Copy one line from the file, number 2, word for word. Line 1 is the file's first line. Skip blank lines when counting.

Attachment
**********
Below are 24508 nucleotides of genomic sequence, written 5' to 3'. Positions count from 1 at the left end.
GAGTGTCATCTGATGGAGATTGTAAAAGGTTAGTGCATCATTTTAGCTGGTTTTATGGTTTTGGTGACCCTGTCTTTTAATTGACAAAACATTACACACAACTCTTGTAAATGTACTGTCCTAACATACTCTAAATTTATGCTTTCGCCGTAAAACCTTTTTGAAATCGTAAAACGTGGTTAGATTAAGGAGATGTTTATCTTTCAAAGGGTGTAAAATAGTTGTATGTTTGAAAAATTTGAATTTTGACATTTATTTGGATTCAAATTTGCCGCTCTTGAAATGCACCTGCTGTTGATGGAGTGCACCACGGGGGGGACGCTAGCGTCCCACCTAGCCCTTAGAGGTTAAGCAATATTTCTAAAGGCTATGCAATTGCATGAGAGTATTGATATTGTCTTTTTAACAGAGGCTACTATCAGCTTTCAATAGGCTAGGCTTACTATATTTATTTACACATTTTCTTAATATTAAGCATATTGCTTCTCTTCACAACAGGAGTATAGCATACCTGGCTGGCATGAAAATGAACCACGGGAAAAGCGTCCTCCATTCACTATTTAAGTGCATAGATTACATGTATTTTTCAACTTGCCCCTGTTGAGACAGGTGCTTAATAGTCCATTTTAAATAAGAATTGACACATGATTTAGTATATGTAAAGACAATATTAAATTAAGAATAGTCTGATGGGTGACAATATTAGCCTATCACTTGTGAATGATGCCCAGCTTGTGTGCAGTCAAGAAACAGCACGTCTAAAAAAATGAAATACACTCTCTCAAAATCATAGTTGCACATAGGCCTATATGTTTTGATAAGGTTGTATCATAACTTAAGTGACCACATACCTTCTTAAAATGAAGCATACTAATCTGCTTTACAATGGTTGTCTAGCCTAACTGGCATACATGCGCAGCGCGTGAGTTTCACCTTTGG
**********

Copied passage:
GAGTGTCATCTGATGGAGATTGTAAAAGGTTAGTGCATCATTTTAGCTGGTTTTATGGTTTTGGTGACCCTGTCTTTTAATTGACAAAACATTACACACAACTCTTGTAAATGTACTGTCCTAACATACTCTAAATTTATGCTTTCGCCGTAAAACCTTTTTGAAATCGTAAAACGTGGTTAGATTAAGGAGATGTTTATCTTTCAAAGGGTGTAAAATAGTTGTATGTTTGAAAAATTTGAATTTTGACATTTATTTGGATTCAAATTTGCCGCTCTTGAAATGCACCTGCTGTTGATGGAGTGCACCACGGGGGGGACGCTAGCGTCCCACCTAGCCCTTAGAGGTTAAGCAATATTTCTAAAGGCTATGCAATTGCATGAGAGTATTGATATTGTCTTTTTAACAGAGGCTACTATCAGCTTTCAATAGGCTAGGCTTACTATATTTATTTACACATTTTCTTAATATTAAGCATATTGCTTCTCTTCACAACAGGAGTATAGCATACCTGGCTGGCATGAAAATGAACCACGGGAAAAGCGTCCTCCATTCACTATTTAAGTGCATAGATTACATGTATTTTTCAACTTGCCCCTGTTGAGACAGGTGCTTAATAGTCCATTTTAAATAAGAATTGACACATGATTTAGTATATGTAAAGACAATATTAAATTAAGAATAGTCTGATGGGTGACAATATTAGCCTATCACTTGTGAATGATGCCCAGCTTGTGTGCAGTCAAGAAACAGCACGTCTAAAAAAATGAAATACACTCTCTCAAAATCATAGTTGCACATAGGCCTATATGTTTTGATAAGGTTGTATCATAACTTAAGTGACCACATACCTTCTTAAAATGAAGCATACTAATCTGCTTTACAATGGTTGTCTAGCCTAACTGGCATACATGCGCAGCGCGTGAGTTTCACCTTTGG